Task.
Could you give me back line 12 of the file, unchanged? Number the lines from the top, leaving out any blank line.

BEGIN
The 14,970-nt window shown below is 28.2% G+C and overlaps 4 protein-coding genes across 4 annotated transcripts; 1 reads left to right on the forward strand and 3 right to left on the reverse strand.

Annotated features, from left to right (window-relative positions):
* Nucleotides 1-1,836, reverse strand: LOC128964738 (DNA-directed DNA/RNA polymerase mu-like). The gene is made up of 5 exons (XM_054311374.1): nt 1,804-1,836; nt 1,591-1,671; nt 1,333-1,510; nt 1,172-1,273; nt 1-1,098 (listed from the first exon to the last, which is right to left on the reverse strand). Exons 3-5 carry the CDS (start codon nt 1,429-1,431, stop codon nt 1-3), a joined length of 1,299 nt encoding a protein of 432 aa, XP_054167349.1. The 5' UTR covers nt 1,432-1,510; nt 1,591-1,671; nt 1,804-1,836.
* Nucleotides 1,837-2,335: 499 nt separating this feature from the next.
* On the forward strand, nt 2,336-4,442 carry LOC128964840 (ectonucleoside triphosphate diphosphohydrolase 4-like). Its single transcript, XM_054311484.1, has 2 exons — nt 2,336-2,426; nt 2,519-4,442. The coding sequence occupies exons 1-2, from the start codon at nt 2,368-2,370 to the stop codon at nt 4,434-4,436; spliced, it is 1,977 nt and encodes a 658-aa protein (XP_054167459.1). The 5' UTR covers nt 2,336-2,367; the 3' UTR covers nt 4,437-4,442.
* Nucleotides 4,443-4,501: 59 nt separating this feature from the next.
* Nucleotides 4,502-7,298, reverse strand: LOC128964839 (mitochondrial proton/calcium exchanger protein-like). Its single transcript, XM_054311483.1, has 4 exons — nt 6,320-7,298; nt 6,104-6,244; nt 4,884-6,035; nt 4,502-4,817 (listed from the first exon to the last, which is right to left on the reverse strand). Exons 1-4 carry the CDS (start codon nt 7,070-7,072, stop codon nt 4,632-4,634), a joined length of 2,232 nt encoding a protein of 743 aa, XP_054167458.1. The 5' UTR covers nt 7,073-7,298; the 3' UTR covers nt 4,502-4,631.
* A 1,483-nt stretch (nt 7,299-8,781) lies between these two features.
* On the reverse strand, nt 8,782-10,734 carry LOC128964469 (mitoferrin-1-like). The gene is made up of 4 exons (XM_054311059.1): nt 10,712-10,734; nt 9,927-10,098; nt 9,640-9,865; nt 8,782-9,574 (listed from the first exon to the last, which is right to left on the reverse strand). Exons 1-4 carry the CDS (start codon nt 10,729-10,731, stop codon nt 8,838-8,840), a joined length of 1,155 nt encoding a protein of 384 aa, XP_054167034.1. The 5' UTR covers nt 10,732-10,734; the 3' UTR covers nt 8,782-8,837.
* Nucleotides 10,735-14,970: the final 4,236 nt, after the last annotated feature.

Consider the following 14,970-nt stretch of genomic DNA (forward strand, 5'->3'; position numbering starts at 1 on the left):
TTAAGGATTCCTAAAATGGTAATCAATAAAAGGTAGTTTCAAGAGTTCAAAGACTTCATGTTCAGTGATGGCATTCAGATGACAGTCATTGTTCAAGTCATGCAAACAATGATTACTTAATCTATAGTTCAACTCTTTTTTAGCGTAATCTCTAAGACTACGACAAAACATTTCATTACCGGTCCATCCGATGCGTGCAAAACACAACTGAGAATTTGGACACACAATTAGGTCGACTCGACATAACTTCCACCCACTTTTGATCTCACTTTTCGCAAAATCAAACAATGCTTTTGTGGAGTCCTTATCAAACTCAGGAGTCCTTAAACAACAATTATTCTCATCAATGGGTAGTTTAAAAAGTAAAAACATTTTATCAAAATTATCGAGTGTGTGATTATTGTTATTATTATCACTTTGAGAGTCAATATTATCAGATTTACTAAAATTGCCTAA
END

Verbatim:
TTAAGGATTCCTAAAATGGTAATCAATAAAAGGTAGTTTCAAGAGTTCAAAGACTTCATGTTCAGTGATGGCATTCAGATGACAGTCATTGTTCAAGTCATGCAAACAATGATTACTTAATCTATAGTTCAACTCTTTTTTAGCGTAATCTCTAAGACTACGACAAAACATTTCATTACCGGTCCATCCGATGCGTGCAAAACACAACTGAGAATTTGGACACACAATTAGGTCGACTCGACATAACTTCCACCCACTTTTGATCTCACTTTTCGCAAAATCAAACAATGCTTTTGTGGAGTCCTTATCAAACTCAGGAGTCCTTAAACAACAATTATTCTCATCAATGGGTAGTTTAAAAAGTAAAAACATTTTATCAAAATTATCGAGTGTGTGATTATTGTTATTATTATCACTTTGAGAGTCAATATTATCAGATTTACTAAAATTGCCTAA